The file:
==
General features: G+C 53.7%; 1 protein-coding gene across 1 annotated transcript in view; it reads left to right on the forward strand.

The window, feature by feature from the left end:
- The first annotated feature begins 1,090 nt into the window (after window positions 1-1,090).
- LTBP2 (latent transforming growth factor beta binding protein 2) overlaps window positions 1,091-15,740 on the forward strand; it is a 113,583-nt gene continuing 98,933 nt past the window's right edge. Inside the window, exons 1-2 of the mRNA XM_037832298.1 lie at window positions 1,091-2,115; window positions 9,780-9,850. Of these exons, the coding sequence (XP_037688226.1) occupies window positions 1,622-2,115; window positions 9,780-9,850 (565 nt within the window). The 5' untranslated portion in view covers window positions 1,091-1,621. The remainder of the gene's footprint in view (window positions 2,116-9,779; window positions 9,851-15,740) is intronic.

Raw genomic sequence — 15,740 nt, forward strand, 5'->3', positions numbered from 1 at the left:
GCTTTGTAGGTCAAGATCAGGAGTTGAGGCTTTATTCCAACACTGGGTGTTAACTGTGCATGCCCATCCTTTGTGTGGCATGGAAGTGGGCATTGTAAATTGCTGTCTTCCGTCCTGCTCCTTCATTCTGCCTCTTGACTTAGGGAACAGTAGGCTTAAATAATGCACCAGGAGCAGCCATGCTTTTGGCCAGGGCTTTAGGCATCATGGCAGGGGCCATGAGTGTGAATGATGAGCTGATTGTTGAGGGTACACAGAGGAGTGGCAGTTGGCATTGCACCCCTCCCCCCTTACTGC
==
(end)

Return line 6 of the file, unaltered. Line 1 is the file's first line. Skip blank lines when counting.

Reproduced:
GCTTTGTAGGTCAAGATCAGGAGTTGAGGCTTTATTCCAACACTGGGTGTTAACTGTGCATGCCCATCCTTTGTGTGGCATGGAAGTGGGCATTGTAAATTGCTGTCTTCCGTCCTGCTCCTTCATTCTGCCTCTTGACTTAGGGAACAGTAGGCTTAAATAATGCACCAGGAGCAGCCATGCTTTTGGCCAGGGCTTTAGGCATCATGGCAGGGGCCATGAGTGTGAATGATGAGCTGATTGTTGAGGGTACACAGAGGAGTGGCAGTTGGCATTGCACCCCTCCCCCCTTACTGC